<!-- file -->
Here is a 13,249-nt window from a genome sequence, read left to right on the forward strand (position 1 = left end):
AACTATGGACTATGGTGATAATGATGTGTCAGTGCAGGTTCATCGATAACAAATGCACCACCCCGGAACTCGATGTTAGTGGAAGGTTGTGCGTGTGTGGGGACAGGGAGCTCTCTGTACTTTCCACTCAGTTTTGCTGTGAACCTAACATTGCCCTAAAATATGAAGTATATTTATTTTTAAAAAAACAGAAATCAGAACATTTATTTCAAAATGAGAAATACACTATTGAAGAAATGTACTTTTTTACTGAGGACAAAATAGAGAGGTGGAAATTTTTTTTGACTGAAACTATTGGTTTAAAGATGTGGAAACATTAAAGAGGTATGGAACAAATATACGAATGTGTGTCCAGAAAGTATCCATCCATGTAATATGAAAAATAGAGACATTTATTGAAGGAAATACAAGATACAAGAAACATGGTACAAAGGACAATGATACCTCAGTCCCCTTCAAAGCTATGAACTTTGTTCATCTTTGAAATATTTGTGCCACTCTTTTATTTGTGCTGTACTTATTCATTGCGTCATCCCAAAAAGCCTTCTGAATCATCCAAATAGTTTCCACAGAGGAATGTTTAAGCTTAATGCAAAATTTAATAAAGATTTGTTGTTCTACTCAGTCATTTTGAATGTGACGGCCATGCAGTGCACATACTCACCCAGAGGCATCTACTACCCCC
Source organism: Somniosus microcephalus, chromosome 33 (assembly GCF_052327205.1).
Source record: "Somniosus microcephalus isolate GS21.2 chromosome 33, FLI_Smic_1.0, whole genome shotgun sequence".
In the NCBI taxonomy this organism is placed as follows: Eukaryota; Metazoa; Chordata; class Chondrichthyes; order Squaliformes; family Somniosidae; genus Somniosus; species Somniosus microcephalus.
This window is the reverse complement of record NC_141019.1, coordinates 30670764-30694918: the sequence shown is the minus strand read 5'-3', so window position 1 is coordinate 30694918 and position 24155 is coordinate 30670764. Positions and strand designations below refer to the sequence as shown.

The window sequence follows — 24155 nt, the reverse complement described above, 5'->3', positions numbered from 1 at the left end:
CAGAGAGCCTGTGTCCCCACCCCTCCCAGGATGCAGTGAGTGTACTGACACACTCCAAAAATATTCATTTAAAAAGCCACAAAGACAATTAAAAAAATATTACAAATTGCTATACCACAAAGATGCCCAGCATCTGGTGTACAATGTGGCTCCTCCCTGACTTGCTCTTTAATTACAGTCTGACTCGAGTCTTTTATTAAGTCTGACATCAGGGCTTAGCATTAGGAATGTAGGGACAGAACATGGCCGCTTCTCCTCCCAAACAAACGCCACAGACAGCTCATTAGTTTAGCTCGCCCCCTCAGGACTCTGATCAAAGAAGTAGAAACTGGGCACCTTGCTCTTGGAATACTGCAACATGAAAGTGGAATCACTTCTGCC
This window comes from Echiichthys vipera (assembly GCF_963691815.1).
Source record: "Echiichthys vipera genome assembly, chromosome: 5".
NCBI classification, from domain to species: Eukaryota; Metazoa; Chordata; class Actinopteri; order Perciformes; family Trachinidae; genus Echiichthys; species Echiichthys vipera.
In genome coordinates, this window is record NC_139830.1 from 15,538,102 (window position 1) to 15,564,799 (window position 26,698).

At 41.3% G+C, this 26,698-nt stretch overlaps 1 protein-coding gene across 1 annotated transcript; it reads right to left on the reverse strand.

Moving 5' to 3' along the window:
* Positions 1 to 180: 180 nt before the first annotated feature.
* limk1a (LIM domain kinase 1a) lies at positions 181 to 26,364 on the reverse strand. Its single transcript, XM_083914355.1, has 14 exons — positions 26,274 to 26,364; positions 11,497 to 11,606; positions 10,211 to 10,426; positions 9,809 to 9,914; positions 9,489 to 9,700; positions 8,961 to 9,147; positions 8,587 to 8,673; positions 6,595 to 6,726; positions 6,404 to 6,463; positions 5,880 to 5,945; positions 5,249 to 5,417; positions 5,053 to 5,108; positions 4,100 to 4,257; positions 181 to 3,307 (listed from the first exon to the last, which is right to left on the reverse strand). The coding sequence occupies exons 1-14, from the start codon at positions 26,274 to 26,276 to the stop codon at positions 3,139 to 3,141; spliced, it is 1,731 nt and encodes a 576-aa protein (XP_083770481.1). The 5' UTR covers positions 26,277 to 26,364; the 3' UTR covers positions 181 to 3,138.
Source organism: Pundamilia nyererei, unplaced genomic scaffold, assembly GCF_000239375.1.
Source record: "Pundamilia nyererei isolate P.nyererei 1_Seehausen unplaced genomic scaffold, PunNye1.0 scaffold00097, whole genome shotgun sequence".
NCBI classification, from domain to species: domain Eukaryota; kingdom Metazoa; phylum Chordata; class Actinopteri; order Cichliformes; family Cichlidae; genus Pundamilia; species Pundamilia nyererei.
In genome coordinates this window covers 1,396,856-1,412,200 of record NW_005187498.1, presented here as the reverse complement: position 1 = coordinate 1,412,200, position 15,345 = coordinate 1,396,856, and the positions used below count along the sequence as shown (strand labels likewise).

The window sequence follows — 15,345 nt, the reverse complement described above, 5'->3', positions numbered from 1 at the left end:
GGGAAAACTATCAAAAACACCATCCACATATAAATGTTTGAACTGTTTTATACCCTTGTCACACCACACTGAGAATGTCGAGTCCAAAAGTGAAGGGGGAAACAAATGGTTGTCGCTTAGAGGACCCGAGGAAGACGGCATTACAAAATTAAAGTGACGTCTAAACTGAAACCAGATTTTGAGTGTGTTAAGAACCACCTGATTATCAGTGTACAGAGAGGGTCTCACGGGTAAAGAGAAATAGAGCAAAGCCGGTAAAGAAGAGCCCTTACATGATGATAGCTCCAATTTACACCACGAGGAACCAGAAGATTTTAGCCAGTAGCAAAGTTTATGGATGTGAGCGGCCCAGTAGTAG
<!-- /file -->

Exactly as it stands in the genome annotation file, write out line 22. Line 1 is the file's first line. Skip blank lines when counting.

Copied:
GGGAAAACTATCAAAAACACCATCCACATATAAATGTTTGAACTGTTTTATACCCTTGTCACACCACACTGAGAATGTCGAGTCCAAAAGTGAAGGGGGAAACAAATGGTTGTCGCTTAGAGGACCCGAGGAAGACGGCATTACAAAATTAAAGTGACGTCTAAACTGAAACCAGATTTTGAGTGTGTTAAGAACCACCTGATTATCAGTGTACAGAGAGGGTCTCACGGGTAAAGAGAAATAGAGCAAAGCCGGTAAAGAAGAGCCCTTACATGATGATAGCTCCAATTTACACCACGAGGAACCAGAAGATTTTAGCCAGTAGCAAAGTTTATGGATGTGAGCGGCCCAGTAGTAG